Saturday, January 5, 2013

The Chickadee Brain

Are you also the type of person who, in this age of information overload, tucks tidbits of interest into the files of your brain, intending to follow up on them later?   Only to forget until something occurs to jostle the memory files?    Maybe I need a brain more like that of the chickadee, expanding and contracting and adapting as needed by the season. 

So the black-capped chickadees (Poecile atricapillus) are back at the feeders, and so is my memory of  reading something extraordinary about the chickadee brain last year  and wanting to investigate.  Of all the wild birds that visit,  the chickadees seem to be the most fearless and friendly.  In fact, they’re often the only ones that aren’t afraid to approach even after I’ve appeared on the deck, pointing a camera at them.   Frustratingly, they are also among the quickest and most reluctant to pose. 

Research done by Professor Colin Saldanha, now at American University, showed that the chickadee’s brain can grow up to 30% larger during times when they need to find food for storage.  The brain is expanding, adding new nerve cells,  in order to help them remember the hundreds of hiding places where they’ve stored the food.  Then, in the spring, the brain shrinks back to normal size, when their memories are needed less.

Another study, done by Vladamir Pradosudov at University of Nevada in Reno showed that when birds live in harsher conditions, such as Alaska, they not only find more food than those in milder climates, but they’re better at finding their caches, have better spatial memories, and have larger brains than the same species in Colorado.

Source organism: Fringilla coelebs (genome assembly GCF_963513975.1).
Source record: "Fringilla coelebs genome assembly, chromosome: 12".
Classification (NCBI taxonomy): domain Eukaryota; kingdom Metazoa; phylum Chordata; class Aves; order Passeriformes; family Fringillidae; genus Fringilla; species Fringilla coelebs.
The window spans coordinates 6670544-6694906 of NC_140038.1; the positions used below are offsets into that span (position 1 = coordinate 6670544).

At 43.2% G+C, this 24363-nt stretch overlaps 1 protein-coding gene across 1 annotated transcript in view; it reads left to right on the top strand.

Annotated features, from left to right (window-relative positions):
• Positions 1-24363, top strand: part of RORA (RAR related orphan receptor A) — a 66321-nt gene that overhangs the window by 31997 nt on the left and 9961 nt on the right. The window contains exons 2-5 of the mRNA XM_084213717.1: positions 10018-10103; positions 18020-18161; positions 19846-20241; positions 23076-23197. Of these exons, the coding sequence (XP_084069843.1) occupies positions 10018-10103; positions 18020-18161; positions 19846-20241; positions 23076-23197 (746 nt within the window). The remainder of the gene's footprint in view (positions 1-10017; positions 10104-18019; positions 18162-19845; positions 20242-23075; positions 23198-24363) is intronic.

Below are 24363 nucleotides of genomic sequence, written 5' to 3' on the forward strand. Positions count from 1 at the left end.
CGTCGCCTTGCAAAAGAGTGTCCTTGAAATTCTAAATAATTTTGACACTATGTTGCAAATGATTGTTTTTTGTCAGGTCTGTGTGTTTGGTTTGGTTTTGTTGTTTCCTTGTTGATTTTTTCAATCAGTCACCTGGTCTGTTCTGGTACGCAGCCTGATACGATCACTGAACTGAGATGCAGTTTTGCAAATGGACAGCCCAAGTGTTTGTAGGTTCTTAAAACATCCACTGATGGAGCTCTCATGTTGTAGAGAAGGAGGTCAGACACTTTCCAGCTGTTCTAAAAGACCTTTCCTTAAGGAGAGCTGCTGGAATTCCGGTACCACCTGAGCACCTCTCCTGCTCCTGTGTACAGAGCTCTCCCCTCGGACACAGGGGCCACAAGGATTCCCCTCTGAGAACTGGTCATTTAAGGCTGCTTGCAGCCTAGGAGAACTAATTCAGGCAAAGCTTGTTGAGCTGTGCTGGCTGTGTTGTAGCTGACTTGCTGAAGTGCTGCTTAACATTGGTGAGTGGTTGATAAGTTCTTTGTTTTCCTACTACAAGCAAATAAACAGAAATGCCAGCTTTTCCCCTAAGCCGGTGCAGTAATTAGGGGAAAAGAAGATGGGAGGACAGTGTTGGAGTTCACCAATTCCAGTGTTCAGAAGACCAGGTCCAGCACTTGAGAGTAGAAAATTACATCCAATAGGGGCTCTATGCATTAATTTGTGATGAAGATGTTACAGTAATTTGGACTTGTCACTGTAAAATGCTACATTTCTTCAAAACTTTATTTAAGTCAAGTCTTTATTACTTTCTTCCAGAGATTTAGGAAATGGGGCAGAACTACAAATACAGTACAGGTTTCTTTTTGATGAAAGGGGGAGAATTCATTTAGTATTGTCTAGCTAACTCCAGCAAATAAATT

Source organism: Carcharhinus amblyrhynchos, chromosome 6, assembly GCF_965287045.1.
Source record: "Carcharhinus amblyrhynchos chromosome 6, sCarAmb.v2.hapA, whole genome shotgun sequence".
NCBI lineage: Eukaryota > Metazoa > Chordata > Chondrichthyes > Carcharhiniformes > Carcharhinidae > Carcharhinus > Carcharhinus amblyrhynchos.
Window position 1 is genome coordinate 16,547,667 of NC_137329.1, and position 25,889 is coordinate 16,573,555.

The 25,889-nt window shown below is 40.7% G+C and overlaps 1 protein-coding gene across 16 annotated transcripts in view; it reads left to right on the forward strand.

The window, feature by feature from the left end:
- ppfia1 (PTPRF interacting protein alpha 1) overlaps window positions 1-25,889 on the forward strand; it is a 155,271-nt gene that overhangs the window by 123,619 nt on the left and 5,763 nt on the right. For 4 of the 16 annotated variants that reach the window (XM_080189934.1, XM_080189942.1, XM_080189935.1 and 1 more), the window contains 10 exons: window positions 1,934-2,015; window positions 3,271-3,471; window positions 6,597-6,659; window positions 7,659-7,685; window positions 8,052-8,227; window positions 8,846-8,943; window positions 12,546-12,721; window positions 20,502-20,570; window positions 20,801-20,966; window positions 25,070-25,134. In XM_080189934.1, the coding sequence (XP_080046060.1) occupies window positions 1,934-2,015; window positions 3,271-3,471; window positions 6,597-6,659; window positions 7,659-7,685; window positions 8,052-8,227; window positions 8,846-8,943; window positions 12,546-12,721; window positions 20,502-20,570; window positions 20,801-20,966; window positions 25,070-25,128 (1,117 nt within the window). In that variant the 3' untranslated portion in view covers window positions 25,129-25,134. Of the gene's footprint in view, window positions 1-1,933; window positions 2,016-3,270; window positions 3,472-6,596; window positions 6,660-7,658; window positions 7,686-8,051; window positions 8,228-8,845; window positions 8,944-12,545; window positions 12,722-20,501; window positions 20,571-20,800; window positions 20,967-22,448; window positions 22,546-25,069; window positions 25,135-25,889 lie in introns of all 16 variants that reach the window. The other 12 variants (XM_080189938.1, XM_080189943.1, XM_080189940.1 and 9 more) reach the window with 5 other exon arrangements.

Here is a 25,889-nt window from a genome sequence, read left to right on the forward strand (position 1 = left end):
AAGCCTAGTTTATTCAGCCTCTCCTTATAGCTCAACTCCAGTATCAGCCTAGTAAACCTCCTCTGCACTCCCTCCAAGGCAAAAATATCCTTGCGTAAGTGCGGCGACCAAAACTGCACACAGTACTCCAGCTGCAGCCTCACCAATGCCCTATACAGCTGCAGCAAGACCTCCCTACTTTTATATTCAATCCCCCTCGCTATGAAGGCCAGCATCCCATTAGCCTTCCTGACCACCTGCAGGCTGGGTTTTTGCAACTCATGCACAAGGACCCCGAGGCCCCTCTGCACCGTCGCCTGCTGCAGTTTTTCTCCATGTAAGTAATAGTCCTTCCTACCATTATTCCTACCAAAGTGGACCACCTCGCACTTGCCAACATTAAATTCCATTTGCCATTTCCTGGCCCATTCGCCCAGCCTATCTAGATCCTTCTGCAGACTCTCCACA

I would never say that I want my brain to shrink, but wouldn’t mind being able to shed some of the mental baggage and unproductive ways of thinking that marked the past year.  Out with the old, in with the new!  Make room for more meshugaas!  

Wishing you an open-minded, peaceful and rejuvenating New Year.


tut-tut said...

Long ago and far away (in western Mass), there was a couple who produced something called the Chicka-Feeder, which is a bird's nest on a forked stick. The idea is that you put seed in the nest and the chickadees will eventually come to you to feed.

Have you also noticed how bold and unafraid hummingbirds are? They will come within a foot of my face and look me in the eye!

Happy New Year to you, JGH. I plan on much more blogging and blog reading/commenting in 2013.

Megan Cahalan said...

Oh, nice post. I enjoyed reading it.

k said...

These guys (the chickadees) will sit on the birdbath and look at me till I put water in it. And don't get between them and their food!